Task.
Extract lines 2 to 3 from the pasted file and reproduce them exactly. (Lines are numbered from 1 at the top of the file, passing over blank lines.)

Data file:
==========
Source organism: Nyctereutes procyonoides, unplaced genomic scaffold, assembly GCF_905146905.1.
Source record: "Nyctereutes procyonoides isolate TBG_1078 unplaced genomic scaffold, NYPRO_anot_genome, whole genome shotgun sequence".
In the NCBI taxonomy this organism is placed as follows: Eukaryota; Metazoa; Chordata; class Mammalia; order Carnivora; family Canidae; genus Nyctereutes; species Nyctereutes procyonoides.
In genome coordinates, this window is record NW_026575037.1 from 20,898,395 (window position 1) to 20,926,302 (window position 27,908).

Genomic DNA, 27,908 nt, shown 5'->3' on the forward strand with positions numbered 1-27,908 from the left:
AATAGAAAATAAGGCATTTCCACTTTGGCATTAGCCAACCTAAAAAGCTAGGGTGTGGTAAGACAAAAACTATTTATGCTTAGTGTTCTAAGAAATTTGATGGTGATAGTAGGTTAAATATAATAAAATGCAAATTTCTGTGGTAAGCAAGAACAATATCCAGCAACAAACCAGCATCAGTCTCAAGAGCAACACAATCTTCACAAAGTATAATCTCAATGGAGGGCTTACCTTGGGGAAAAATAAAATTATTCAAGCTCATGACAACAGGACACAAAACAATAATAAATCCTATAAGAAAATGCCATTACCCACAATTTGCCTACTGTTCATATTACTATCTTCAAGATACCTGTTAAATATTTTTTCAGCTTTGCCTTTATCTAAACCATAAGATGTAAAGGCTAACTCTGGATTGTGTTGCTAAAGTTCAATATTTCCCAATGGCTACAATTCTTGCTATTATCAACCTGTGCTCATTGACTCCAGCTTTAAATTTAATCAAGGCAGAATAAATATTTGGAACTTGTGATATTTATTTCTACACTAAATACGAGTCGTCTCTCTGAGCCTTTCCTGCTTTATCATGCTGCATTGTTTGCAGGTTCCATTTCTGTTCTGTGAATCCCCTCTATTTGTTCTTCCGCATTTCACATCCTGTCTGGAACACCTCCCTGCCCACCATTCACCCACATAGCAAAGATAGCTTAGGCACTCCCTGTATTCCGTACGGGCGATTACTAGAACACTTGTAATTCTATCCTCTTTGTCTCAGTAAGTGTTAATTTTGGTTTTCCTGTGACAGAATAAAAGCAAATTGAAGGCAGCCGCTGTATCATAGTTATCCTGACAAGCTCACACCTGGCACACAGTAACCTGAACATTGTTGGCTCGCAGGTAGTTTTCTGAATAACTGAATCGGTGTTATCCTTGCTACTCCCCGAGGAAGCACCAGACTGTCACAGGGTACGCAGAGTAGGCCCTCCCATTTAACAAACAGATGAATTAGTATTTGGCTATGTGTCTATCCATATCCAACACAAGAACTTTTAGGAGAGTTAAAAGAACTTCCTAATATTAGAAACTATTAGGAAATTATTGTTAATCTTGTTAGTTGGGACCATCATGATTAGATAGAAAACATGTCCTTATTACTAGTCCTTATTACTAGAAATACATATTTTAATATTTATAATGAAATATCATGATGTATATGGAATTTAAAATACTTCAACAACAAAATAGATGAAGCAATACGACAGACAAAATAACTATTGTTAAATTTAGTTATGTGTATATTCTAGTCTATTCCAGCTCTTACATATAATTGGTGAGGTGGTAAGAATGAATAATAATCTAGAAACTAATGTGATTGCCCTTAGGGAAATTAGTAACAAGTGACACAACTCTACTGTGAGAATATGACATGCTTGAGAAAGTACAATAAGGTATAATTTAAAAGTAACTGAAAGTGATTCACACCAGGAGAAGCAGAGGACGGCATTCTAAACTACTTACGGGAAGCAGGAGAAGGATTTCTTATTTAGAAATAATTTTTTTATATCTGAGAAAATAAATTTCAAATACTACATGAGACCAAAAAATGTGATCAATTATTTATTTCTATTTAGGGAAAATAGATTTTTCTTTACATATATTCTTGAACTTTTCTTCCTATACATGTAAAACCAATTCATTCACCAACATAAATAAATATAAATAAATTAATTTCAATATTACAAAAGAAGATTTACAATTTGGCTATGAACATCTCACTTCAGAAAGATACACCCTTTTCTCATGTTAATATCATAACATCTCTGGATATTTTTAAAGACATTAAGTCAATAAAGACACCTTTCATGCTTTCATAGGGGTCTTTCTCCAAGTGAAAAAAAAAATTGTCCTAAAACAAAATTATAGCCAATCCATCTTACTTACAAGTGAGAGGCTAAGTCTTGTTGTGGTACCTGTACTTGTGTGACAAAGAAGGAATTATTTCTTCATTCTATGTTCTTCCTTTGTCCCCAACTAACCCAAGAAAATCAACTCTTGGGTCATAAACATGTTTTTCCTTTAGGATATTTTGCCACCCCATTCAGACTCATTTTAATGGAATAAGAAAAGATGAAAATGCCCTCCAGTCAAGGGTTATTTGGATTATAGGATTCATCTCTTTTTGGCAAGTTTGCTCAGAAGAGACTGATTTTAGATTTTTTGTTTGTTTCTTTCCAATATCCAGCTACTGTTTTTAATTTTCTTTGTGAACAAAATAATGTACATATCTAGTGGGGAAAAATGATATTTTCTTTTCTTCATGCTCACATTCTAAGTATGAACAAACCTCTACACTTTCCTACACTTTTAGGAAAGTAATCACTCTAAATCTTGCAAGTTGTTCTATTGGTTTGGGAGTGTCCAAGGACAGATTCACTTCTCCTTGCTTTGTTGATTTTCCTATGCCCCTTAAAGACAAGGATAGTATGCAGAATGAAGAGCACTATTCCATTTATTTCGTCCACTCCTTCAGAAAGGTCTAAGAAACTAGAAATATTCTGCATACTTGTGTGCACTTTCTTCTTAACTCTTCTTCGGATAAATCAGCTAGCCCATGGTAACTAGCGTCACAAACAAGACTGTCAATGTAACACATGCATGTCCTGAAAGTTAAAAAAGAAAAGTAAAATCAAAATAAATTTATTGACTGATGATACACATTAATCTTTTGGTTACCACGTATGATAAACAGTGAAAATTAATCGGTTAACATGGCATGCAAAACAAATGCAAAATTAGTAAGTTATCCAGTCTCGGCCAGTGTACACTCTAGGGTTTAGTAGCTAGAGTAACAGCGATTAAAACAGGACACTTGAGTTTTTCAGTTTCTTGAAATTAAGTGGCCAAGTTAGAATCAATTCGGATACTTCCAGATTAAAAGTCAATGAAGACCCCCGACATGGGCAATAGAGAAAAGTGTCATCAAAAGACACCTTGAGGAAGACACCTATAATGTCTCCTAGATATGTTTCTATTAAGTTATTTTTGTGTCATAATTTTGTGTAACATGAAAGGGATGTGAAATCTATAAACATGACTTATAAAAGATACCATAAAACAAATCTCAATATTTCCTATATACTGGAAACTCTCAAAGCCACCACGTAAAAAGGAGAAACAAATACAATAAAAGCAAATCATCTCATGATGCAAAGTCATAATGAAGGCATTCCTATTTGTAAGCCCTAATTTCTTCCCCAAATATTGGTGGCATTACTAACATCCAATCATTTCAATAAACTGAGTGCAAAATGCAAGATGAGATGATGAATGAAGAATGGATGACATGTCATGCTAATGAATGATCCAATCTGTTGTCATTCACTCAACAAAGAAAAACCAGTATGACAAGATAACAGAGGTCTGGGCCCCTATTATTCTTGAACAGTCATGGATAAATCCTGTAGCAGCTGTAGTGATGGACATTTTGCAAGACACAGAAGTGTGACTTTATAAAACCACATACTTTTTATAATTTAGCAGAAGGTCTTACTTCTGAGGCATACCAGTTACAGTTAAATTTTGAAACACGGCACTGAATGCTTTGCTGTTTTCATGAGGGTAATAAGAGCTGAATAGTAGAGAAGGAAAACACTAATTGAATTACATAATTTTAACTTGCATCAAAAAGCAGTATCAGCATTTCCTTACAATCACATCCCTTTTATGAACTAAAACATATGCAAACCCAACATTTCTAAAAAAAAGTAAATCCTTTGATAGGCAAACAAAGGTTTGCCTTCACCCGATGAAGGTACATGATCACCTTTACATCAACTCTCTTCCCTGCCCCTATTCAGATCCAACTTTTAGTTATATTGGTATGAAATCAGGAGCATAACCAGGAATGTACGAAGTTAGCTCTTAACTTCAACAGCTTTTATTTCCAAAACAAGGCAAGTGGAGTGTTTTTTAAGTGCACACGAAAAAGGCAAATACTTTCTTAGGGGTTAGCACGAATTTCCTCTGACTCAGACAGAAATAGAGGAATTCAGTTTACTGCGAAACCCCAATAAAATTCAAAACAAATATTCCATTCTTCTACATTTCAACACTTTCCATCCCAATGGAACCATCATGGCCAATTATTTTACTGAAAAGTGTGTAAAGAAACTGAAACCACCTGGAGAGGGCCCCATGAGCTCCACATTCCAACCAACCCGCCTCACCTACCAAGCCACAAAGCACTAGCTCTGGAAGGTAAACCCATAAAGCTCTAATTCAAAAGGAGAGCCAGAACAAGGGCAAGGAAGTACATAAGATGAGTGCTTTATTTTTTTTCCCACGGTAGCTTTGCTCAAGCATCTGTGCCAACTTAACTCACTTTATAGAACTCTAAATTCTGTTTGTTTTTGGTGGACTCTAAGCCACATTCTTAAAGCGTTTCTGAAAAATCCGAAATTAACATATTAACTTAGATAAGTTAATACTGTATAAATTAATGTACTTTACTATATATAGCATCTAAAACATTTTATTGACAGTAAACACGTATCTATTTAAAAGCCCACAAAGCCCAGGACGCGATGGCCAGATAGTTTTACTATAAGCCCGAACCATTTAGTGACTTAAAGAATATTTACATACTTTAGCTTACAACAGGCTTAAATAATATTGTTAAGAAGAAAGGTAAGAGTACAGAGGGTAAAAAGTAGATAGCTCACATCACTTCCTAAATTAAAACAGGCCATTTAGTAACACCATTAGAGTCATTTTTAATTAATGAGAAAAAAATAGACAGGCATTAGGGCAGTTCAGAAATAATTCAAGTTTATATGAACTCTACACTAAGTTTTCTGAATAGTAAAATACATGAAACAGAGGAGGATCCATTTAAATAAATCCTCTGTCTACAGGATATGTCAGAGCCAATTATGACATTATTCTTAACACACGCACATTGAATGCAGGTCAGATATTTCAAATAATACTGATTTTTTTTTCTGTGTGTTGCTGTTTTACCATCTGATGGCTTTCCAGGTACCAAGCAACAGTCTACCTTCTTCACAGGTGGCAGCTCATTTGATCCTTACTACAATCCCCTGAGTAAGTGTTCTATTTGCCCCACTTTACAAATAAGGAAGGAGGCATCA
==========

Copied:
Source record: "Nyctereutes procyonoides isolate TBG_1078 unplaced genomic scaffold, NYPRO_anot_genome, whole genome shotgun sequence".
In the NCBI taxonomy this organism is placed as follows: Eukaryota; Metazoa; Chordata; class Mammalia; order Carnivora; family Canidae; genus Nyctereutes; species Nyctereutes procyonoides.